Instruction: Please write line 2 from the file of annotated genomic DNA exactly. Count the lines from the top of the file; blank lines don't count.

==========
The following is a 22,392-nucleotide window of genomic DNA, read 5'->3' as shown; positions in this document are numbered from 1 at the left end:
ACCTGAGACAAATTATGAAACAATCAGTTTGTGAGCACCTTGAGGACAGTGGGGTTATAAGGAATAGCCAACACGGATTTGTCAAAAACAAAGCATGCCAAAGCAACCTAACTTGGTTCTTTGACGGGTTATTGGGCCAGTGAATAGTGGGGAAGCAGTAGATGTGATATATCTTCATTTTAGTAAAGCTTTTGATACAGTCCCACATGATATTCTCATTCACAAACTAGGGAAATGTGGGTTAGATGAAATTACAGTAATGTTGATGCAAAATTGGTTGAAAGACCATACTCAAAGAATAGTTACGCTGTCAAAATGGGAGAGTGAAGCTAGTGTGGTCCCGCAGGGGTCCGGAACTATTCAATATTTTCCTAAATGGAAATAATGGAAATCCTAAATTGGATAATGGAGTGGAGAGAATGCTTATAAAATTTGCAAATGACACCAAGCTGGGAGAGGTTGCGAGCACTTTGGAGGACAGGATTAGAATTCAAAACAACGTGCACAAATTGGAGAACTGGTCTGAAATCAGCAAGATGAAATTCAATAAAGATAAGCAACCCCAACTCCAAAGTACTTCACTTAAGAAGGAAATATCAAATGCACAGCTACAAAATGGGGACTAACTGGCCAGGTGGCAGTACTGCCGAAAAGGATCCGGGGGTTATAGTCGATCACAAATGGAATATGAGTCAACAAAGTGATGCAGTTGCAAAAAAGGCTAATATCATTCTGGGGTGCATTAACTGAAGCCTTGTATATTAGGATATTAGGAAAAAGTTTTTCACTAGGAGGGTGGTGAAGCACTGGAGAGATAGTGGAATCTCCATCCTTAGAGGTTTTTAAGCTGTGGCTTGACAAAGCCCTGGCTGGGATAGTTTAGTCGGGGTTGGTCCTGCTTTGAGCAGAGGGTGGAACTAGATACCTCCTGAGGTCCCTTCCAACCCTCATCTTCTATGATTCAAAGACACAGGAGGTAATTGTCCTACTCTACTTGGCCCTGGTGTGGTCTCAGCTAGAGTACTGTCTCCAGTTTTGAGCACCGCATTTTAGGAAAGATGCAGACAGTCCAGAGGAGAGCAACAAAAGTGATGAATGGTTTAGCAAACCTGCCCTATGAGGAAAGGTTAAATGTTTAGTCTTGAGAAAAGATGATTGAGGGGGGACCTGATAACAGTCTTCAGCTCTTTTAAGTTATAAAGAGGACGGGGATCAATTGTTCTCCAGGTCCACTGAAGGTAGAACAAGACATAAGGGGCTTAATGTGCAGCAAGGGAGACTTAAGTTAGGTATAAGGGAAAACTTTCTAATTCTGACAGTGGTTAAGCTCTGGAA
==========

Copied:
ACCTGAGACAAATTATGAAACAATCAGTTTGTGAGCACCTTGAGGACAGTGGGGTTATAAGGAATAGCCAACACGGATTTGTCAAAAACAAAGCATGCCAAAGCAACCTAACTTGGTTCTTTGACGGGTTATTGGGCCAGTGAATAGTGGGGAAGCAGTAGATGTGATATATCTTCATTTTAGTAAAGCTTTTGATACAGTCCCACATGATATTCTCATTCACAAACTAGGGAAATGTGGGTTAGATGAAATTACAGTAATGTTGATGCAAAATTGGTTGAAAGACCATACTCAAAGAATAGTTACGCTGTCAAAATGGGAGAGTGAAGCTAGTGTGGTCCCGCAGGGGTCCGGAACTATTCAATATTTTCCTAAATGGAAATAATGGAAATCCTAAATTGGATAATGGAGTGGAGAGAATGCTTATAAAATTTGCAAATGACACCAAGCTGGGAGAGGTTGCGAGCACTTTGGAGGACAGGATTAGAATTCAAAACAACGTGCACAAATTGGAGAACTGGTCTGAAATCAGCAAGATGAAATTCAATAAAGATAAGCAACCCCAACTCCAAAGTACTTCACTTAAGAAGGAAATATCAAATGCACAGCTACAAAATGGGGACTAACTGGCCAGGTGGCAGTACTGCCGAAAAGGATCCGGGGGTTATAGTCGATCACAAATGGAATATGAGTCAACAAAGTGATGCAGTTGCAAAAAAGGCTAATATCATTCTGGGGTGCATTAACTGAAGCCTTGTATATTAGGATATTAGGAAAAAGTTTTTCACTAGGAGGGTGGTGAAGCACTGGAGAGATAGTGGAATCTCCATCCTTAGAGGTTTTTAAGCTGTGGCTTGACAAAGCCCTGGCTGGGATAGTTTAGTCGGGGTTGGTCCTGCTTTGAGCAGAGGGTGGAACTAGATACCTCCTGAGGTCCCTTCCAACCCTCATCTTCTATGATTCAAAGACACAGGAGGTAATTGTCCTACTCTACTTGGCCCTGGTGTGGTCTCAGCTAGAGTACTGTCTCCAGTTTTGAGCACCGCATTTTAGGAAAGATGCAGACAGTCCAGAGGAGAGCAACAAAAGTGATGAATGGTTTAGCAAACCTGCCCTATGAGGAAAGGTTAAATGTTTAGTCTTGAGAAAAGATGATTGAGGGGGGACCTGATAACAGTCTTCAGCTCTTTTAAGTTATAAAGAGGACGGGGATCAATTGTTCTCCAGGTCCACTGAAGGTAGAACAAGACATAAGGGGCTTAATGTGCAGCAAGGGAGACTTAAGTTAGGTATAAGGGAAAACTTTCTAATTCTGACAGTGGTTAAGCTCTGGAA